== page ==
AAE Humor Perpetuates Racist Misconceptions About AAE
African American English (AAE), sometimes referred to as “Ebonics,” has often been the source of racist humor. In his book Beyond Ebonics, John Baugh discusses Ebonics jokes that have arisen in the past. One website, “The Ebonics Translator,” allowed people to send in a body of text and receive an email with the text translated into Ebonics. In one instance, the translator provided an Ebonics version of the Lord’s Prayer, which was offensive to African Americans as well as Christians. Mad Magazine published an article, “Hooked on Ebonics,” a play on words on “Hooked on Phonics.” Ebonics jokes have also appeared in comics such as Non Sequitur, Mallard Filmore, and Doonesbury. In one comic, a child has written on the blackboard that 7 times 3 equals 16, and he is shown telling the teacher that it is “mathabonics.” John Baugh points out that stating that 7 X 3 = 16 is wrong, whereas a better way to represent it would have been 7 X 13 = √441. In this representation, “the answer would not be wrong but it would be nonstandard”. The point is that AAE is not wrong, it is just nonstandard.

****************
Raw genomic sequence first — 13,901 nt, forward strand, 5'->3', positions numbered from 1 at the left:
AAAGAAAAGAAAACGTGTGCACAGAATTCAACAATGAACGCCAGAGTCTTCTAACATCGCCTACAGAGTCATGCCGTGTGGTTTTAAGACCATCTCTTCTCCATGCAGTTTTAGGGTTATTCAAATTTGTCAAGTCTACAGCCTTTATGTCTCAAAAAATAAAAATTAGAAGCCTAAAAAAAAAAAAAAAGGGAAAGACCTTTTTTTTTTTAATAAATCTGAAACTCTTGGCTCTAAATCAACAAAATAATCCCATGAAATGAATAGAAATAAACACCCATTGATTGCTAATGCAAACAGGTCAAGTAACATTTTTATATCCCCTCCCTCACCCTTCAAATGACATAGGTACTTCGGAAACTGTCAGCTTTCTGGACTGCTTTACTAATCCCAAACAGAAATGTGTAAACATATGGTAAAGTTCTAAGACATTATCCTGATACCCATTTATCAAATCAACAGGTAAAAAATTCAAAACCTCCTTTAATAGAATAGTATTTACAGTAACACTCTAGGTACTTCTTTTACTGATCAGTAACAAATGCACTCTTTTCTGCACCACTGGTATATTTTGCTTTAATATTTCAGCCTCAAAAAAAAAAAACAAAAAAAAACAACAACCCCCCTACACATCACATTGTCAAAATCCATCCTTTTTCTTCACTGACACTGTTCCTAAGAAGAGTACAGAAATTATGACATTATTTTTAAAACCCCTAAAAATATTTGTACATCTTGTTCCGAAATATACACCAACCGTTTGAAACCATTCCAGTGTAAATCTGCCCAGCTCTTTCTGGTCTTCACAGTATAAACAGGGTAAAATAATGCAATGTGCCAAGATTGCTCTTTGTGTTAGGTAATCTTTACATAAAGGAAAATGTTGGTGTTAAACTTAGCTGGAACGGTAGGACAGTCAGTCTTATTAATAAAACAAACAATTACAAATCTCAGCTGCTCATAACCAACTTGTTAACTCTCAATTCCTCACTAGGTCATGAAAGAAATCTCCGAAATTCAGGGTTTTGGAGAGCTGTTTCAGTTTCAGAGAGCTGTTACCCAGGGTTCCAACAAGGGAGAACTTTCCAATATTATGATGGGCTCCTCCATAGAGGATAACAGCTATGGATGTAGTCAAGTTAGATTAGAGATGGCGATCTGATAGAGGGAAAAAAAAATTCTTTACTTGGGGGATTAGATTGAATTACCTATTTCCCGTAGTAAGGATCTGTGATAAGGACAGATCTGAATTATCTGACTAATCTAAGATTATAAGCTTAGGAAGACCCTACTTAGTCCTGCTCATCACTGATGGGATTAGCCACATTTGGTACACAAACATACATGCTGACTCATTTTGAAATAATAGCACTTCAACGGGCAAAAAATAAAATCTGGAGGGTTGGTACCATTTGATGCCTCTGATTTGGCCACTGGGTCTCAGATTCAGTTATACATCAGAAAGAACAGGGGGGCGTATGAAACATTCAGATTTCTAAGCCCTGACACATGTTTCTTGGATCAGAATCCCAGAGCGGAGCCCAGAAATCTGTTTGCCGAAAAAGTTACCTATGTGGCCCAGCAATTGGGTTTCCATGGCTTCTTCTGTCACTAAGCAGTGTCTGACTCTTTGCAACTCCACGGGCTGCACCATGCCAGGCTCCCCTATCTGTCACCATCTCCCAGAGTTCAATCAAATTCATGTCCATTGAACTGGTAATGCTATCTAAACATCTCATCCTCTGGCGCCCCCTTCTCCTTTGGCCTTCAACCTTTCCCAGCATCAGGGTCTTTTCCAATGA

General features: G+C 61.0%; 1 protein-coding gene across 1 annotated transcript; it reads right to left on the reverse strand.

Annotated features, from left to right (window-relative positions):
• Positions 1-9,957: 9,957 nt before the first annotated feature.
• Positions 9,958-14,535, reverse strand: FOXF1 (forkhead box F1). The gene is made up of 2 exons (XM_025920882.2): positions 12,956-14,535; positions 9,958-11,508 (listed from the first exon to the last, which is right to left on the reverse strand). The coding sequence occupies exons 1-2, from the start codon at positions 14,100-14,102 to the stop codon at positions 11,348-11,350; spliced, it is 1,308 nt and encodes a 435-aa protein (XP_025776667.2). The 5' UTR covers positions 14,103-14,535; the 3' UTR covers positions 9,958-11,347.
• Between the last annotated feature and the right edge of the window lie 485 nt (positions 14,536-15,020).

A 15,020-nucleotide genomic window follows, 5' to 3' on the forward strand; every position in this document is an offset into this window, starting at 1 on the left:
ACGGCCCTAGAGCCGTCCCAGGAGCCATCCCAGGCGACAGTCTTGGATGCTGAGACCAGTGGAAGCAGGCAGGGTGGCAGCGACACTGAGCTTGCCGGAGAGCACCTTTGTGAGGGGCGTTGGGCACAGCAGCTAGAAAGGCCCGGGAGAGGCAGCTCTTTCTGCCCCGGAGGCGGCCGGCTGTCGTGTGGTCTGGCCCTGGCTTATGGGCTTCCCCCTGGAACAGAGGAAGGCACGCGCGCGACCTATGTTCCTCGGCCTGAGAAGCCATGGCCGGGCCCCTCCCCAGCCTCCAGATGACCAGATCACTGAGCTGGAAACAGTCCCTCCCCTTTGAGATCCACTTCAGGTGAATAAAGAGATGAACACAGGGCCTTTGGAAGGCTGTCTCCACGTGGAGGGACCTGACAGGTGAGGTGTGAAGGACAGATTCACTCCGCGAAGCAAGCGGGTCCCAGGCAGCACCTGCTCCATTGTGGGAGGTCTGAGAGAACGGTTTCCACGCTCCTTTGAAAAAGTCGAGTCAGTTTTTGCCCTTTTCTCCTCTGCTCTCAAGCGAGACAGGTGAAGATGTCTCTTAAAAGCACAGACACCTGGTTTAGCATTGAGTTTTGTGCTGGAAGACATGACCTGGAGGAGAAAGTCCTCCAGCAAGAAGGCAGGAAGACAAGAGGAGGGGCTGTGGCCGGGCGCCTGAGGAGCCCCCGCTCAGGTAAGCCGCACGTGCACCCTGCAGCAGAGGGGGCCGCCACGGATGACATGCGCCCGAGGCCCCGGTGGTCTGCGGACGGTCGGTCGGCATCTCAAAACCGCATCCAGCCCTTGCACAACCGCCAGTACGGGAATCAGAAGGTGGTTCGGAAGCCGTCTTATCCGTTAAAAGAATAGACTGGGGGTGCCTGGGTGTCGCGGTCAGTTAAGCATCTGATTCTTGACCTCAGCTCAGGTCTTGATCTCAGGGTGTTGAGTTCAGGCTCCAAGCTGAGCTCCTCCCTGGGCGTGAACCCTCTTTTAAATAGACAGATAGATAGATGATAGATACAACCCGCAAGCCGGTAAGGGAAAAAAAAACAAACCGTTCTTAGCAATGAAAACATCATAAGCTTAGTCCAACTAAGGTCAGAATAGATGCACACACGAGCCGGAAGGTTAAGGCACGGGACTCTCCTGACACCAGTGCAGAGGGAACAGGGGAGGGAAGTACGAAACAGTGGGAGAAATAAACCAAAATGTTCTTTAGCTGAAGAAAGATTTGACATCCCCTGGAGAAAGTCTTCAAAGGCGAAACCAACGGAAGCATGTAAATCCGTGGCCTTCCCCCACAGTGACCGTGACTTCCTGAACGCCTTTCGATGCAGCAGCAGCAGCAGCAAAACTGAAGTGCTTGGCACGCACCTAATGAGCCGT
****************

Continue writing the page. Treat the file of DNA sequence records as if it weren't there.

Jokes about Ebonics have been used to perpetuate the idea that AAE is the “wrong” way to speak.
We can see this perpetuation today when we look up “Ebonics” on websites such as Urban Dictionary, a website where people can post their own definitions of words. Chances are that some people who use this site have also seen Ebonics jokes in some form. Though 98 definitions show up, the whole first page is full of racist misconceptions that Ebonics is “slang” spoken by “gangsters” and that adding “izzle” to any word makes it AAE. The ironic thing is that many of the words themselves that are defined on Urban Dictionary are slang. If you look further on in the definitions though, there are those who have written more accurate definitions of “Ebonics,” calling it a “dialect” of English, tying some of its features to Southern English, Creoles, and West African Languages. As stated before in this blog, AAE is not “slang,” it is a rule-governed non-standard dialect of English. AAE jokes have no doubt played a role in spreading the (untrue) notion to the public that AAE is “incorrect” or “broken” English.